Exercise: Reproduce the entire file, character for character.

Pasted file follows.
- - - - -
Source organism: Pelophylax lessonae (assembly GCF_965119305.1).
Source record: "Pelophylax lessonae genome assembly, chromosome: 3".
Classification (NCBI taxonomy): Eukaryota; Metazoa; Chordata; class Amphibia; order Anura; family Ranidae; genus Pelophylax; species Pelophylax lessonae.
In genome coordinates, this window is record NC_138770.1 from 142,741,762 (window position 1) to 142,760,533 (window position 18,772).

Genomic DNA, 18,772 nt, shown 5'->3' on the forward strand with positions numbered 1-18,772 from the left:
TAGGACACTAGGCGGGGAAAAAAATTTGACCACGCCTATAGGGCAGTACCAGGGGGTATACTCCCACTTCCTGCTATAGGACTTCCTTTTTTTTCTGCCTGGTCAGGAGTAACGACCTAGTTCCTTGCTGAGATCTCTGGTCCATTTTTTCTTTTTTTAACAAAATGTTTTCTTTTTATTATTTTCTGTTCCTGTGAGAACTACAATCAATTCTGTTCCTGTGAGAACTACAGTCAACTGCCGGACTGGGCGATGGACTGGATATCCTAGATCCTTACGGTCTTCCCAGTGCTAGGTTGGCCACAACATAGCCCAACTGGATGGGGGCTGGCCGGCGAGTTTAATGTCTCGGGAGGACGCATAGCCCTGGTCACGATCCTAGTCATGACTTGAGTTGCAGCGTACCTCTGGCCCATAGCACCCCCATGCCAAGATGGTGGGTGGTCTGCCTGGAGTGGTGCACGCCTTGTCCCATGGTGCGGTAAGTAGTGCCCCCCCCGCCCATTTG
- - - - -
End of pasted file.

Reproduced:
Source organism: Pelophylax lessonae (assembly GCF_965119305.1).
Source record: "Pelophylax lessonae genome assembly, chromosome: 3".
Classification (NCBI taxonomy): Eukaryota; Metazoa; Chordata; class Amphibia; order Anura; family Ranidae; genus Pelophylax; species Pelophylax lessonae.
In genome coordinates, this window is record NC_138770.1 from 142,741,762 (window position 1) to 142,760,533 (window position 18,772).

Genomic DNA, 18,772 nt, shown 5'->3' on the forward strand with positions numbered 1-18,772 from the left:
TAGGACACTAGGCGGGGAAAAAAATTTGACCACGCCTATAGGGCAGTACCAGGGGGTATACTCCCACTTCCTGCTATAGGACTTCCTTTTTTTTCTGCCTGGTCAGGAGTAACGACCTAGTTCCTTGCTGAGATCTCTGGTCCATTTTTTCTTTTTTTAACAAAATGTTTTCTTTTTATTATTTTCTGTTCCTGTGAGAACTACAATCAATTCTGTTCCTGTGAGAACTACAGTCAACTGCCGGACTGGGCGATGGACTGGATATCCTAGATCCTTACGGTCTTCCCAGTGCTAGGTTGGCCACAACATAGCCCAACTGGATGGGGGCTGGCCGGCGAGTTTAATGTCTCGGGAGGACGCATAGCCCTGGTCACGATCCTAGTCATGACTTGAGTTGCAGCGTACCTCTGGCCCATAGCACCCCCATGCCAAGATGGTGGGTGGTCTGCCTGGAGTGGTGCACGCCTTGTCCCATGGTGCGGTAAGTAGTGCCCCCCCCGCCCATTTG